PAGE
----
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Jurassic Park was a genuine blockbuster, a film which knocked viewers for six with astonishing computer-generated imagery.

Held together by a fairly standard morality tale that is as old as Mary Shelley’s Frankenstein, albeit spiced up by Jeff Goldblum’s wonderfully acerbic Dr Ian Malcolm, the film played to rave reviews, sold countless tickets and launched a still-going franchise.

Man being undone by his arrogance in the face of nature wasn’t the only old trope that the film indulged, however; another reliable stereotype got a big run as well.

Indeed, there is only one truly evil being in the whole film. Not the billionaire behind it all, who merely let his desire to entertain overcome his caution; nor the scientists who create the dinosaurs, caught up in the thrill of new technology and certain they have everything under control; nor the traitor who tries to sell the science to competitors, who is simply stupid and greedy; and certainly not the dinosaurs themselves, who after all are only doing what comes naturally.

No, the only true bad guy in the whole film is, of course, the lawyer – and he is no good from go to whoa.

When we first encounter him, he is pathetic and wimpy, terrified of a short trip on a raft – and threatening to shut Jurassic Park down for fear of being sued for safety breaches. Naturally, however – he is a lawyer, after all – his safety concerns evaporate at the prospect of making heaps of money, and he is described (with no real objection from him) as ‘bloodsucking’.

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It gets worse, because when faced with the danger of the dinosaurs running amok, he immediately abandons two young children to a tyrannosaurus rex (don’t worry, they are saved by sensitive new-aged scientist Sam Neil, playing – as ever – Sam Neil) and hides in the toilet.

The lawyer meets his demise sitting on the toilet seat, pants around his ankles, devoured by the T-rex – apparently a fitting end for a typical scumbag lawyer, at least going by the cheers in the cinema when I saw the film.

Almost every portrayal of lawyers in film or media follows a pretty similar path, with the general conclusion that lawyers are basically oxygen thieves. Indeed, think of every lawyer joke you have heard – the vast majority of them involve death or violence to lawyers, not just a comeuppance; and people wonder why we have poor mental health?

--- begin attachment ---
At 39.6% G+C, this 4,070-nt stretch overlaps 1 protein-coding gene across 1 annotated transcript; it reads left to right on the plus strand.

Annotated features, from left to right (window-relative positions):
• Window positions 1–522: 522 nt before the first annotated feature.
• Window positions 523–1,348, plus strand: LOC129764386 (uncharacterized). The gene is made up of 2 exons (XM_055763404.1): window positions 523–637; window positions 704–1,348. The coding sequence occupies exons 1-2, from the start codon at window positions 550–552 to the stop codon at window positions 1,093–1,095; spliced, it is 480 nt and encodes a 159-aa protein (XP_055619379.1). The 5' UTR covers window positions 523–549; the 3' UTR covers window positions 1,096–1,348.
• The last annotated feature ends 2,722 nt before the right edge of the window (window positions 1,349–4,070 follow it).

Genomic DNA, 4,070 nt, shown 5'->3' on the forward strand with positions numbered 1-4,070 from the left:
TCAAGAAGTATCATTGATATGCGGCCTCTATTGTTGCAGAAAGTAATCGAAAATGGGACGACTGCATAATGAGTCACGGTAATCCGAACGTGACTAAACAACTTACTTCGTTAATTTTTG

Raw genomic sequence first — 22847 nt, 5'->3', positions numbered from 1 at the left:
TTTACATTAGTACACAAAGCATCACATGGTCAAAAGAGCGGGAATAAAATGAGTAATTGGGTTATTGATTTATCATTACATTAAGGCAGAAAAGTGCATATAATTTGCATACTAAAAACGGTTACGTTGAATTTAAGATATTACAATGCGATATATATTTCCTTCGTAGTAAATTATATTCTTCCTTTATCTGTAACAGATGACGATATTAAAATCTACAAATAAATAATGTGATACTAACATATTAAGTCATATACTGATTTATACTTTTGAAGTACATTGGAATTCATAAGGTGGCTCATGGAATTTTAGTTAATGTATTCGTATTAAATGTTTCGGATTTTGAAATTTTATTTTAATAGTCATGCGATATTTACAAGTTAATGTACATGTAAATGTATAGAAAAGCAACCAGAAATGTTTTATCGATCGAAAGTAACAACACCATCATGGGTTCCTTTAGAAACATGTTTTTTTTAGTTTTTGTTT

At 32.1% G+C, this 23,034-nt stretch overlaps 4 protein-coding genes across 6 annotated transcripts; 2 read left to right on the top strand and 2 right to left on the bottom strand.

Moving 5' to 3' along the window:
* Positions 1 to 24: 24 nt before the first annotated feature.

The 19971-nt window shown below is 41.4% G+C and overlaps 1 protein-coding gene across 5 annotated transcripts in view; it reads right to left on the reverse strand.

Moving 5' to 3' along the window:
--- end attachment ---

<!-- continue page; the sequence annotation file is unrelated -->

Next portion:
That negative portrayal of our profession may explain the strange contradiction in the latest Ethics Index from the Australian Governance Institute – that while people consider lawyers in general to be unethical, they think of their own personal lawyer as largely ethical.

In other words, people think the lawyers they know are ethical, but the ones they don’t are in the ‘should-be-eaten-by-a-T-Rex-while-they (the lawyer, not the T-rex) are-on-the-toilet’ basket.

So what do we do about this? Let’s face it, if people have a better (and in my view, more accurate) view of lawyers, they will have more confidence in the legal system in general, which can only be a good thing. What the research is telling us is that, the more people actually meet real lawyers, the more ethical they’ll think lawyers are; and that means that the solution is obvious.

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In short, we need to be visible in the community, and to own what we bring to society. We stand between order and chaos, making sure society plays by the rules and gives everyone a fair go; that is something of which to be proud.

That can be hard, because of the way in which we are perceived – indeed, one of my lawyer mates used to tell people at parties that he was a plumber – but we need to get past that. When people know who we are and what we are like, they hold better opinions of us and our profession.

It is time for us to be proud of being lawyers, to out ourselves as members of the legal profession, and explain what we do and why, so let’s get to it. The cowardly, bloodsucking killjoy caricature of a lawyer is the only genuine dinosaur in Jurassic Park; it’s time it became extinct.

Shane Budden is a Special Counsel, Ethics, with the Queensland Law Society Ethics and Practice Centre.

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One Response

  1. Good luck with that. There has been a thirty year campaign by numerous industries in the US to discredit the legal system, and torts / product liability in particular. This was one of the earliest mass influencer disinformation programs, foreshadowing Social Media disinformation by at least fifteen years. (Remember all those email chains listing “crazy lawsuits” – largely apocryphal and all from the US – in the early 90’s ?) Added to that, of course, the numerous instances of greedy b-stards actually misusing the system to milk vast sums out of injury compensation and class actions.

    Social institutions of all kinds are under attack because they are a tool for the many to reign in the unrestricted pursuit of profit by the few. To the extent that the legal system is an avenue to permit those without power to hold the powerful to account it will remain under siege.

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